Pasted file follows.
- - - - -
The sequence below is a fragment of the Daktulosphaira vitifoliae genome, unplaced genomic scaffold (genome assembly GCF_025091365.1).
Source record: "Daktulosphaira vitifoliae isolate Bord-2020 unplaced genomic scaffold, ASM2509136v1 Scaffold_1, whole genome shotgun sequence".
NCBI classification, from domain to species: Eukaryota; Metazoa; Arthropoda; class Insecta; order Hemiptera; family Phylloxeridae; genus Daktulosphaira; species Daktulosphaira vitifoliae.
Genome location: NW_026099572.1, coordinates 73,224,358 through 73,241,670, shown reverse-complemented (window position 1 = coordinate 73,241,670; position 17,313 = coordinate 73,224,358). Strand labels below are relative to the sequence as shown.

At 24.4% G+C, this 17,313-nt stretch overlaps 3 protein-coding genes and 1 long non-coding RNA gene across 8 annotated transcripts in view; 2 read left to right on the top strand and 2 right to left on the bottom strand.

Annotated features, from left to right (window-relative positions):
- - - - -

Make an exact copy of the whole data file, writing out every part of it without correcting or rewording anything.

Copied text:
The sequence below is a fragment of the Daktulosphaira vitifoliae genome, unplaced genomic scaffold (genome assembly GCF_025091365.1).
Source record: "Daktulosphaira vitifoliae isolate Bord-2020 unplaced genomic scaffold, ASM2509136v1 Scaffold_1, whole genome shotgun sequence".
NCBI classification, from domain to species: Eukaryota; Metazoa; Arthropoda; class Insecta; order Hemiptera; family Phylloxeridae; genus Daktulosphaira; species Daktulosphaira vitifoliae.
Genome location: NW_026099572.1, coordinates 73,224,358 through 73,241,670, shown reverse-complemented (window position 1 = coordinate 73,241,670; position 17,313 = coordinate 73,224,358). Strand labels below are relative to the sequence as shown.

At 24.4% G+C, this 17,313-nt stretch overlaps 3 protein-coding genes and 1 long non-coding RNA gene across 8 annotated transcripts in view; 2 read left to right on the top strand and 2 right to left on the bottom strand.

Annotated features, from left to right (window-relative positions):